Operator

Your next question comes from John Roberts from UBS. Your line is open.

John Roberts -- UBS -- Analyst

Thank you. Are you still going ahead with your 10% capacity expansion in TiO2 across your network? Are you going to pause for a year and rethink that in 2020 instead of 2019?

Mark Vergnano -- President and Chief Executive Officer

No, John, we're continuing that, that's a very cost effective way for us to add capacity and we believe we will need that in 2020 and 2021, so we need to get that done now, so that were ready for when the demand is going to be there.

John Roberts -- UBS -- Analyst

Okay, and then how should we think about seasonality in the back end of the year, normally the fourth-quarter volume, I think would seasonally slow the last two years having been very representative, I would say because we're starting slow you think there is a reasonable chance that we're continuing to ramp as we get into the back end of the year besides just the second half, but maybe the fourth quarter versus third quarter?

Mark Vergnano -- President and Chief Executive Officer

Yes, John, I think that's possible. Based on the pickup that we -- that could happen with the economy in the second half. So you could have a little bit of skew versus the normal shape if you will of demand normally on the TiO2 side, you could see a little bit stronger second half than normal.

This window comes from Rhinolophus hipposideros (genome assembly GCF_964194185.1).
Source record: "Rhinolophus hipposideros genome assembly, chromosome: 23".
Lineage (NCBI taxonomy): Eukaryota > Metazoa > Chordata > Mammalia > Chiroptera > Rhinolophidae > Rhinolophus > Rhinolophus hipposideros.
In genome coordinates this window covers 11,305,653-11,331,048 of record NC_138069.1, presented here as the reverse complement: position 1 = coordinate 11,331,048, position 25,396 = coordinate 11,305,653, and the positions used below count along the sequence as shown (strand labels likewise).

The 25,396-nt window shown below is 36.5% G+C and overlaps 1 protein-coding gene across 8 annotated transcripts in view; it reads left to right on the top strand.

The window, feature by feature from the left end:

John Roberts -- UBS -- Analyst

Okay, thank you.

Operator

And we have a question from Jim Sheehan from SunTrust. Your line is open.

James Sheehan -- SunTrust Robinson Humphrey -- Analyst

Good morning, in your free cash flow guidance, what do you assume for working capital?

Mark E. Newman -- Senior Vice President and Chief Financial Officer

Yes, we normally don't parse out our working capital assumptions. I think has been identified on the call, we did end the year with slightly higher inventory than would be the norm. So my expectation is there could be some small opportunities here on working capital. Obviously, that -- to match that with what's been said before, we expect a weaker first half versus the second half. So it will take -- it take a little time, I would think to work through any working capital improvement throughout the year.